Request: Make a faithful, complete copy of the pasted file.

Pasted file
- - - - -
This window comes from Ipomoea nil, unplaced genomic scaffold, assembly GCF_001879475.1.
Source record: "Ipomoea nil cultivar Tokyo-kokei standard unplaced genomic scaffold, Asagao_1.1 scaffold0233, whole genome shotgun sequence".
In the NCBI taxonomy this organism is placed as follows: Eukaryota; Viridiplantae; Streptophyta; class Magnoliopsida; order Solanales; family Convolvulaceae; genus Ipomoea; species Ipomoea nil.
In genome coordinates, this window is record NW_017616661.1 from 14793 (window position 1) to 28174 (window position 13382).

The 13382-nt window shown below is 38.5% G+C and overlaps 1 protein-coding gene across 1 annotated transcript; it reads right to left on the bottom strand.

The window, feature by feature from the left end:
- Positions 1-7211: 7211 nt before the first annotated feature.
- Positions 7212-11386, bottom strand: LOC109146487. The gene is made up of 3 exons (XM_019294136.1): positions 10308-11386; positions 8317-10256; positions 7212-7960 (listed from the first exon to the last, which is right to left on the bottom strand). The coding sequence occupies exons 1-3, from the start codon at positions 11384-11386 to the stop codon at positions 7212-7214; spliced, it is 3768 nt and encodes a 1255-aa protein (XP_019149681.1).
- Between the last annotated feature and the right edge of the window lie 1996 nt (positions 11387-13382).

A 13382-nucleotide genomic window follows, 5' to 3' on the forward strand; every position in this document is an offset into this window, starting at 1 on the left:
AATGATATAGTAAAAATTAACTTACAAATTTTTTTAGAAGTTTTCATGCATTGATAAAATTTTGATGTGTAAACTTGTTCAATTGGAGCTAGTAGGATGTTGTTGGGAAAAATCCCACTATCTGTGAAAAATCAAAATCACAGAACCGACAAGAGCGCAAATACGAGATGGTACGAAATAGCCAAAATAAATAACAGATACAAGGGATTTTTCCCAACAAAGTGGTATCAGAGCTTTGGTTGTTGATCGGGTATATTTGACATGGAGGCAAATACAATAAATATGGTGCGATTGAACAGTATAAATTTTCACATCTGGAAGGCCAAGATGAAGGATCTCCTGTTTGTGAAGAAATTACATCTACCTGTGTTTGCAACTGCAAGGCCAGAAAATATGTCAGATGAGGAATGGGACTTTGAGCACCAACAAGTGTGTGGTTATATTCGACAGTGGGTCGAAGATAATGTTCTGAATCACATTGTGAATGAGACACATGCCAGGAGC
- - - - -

This window comes from Ipomoea nil, unplaced genomic scaffold, assembly GCF_001879475.1.
Source record: "Ipomoea nil cultivar Tokyo-kokei standard unplaced genomic scaffold, Asagao_1.1 scaffold0233, whole genome shotgun sequence".
In the NCBI taxonomy this organism is placed as follows: Eukaryota; Viridiplantae; Streptophyta; class Magnoliopsida; order Solanales; family Convolvulaceae; genus Ipomoea; species Ipomoea nil.
In genome coordinates, this window is record NW_017616661.1 from 14793 (window position 1) to 28174 (window position 13382).

The 13382-nt window shown below is 38.5% G+C and overlaps 1 protein-coding gene across 1 annotated transcript; it reads right to left on the bottom strand.

The window, feature by feature from the left end:
- Positions 1-7211: 7211 nt before the first annotated feature.
- Positions 7212-11386, bottom strand: LOC109146487. The gene is made up of 3 exons (XM_019294136.1): positions 10308-11386; positions 8317-10256; positions 7212-7960 (listed from the first exon to the last, which is right to left on the bottom strand). The coding sequence occupies exons 1-3, from the start codon at positions 11384-11386 to the stop codon at positions 7212-7214; spliced, it is 3768 nt and encodes a 1255-aa protein (XP_019149681.1).
- Between the last annotated feature and the right edge of the window lie 1996 nt (positions 11387-13382).

A 13382-nucleotide genomic window follows, 5' to 3' on the forward strand; every position in this document is an offset into this window, starting at 1 on the left:
AATGATATAGTAAAAATTAACTTACAAATTTTTTTAGAAGTTTTCATGCATTGATAAAATTTTGATGTGTAAACTTGTTCAATTGGAGCTAGTAGGATGTTGTTGGGAAAAATCCCACTATCTGTGAAAAATCAAAATCACAGAACCGACAAGAGCGCAAATACGAGATGGTACGAAATAGCCAAAATAAATAACAGATACAAGGGATTTTTCCCAACAAAGTGGTATCAGAGCTTTGGTTGTTGATCGGGTATATTTGACATGGAGGCAAATACAATAAATATGGTGCGATTGAACAGTATAAATTTTCACATCTGGAAGGCCAAGATGAAGGATCTCCTGTTTGTGAAGAAATTACATCTACCTGTGTTTGCAACTGCAAGGCCAGAAAATATGTCAGATGAGGAATGGGACTTTGAGCACCAACAAGTGTGTGGTTATATTCGACAGTGGGTCGAAGATAATGTTCTGAATCACATTGTGAATGAGACACATGCCAGGAGC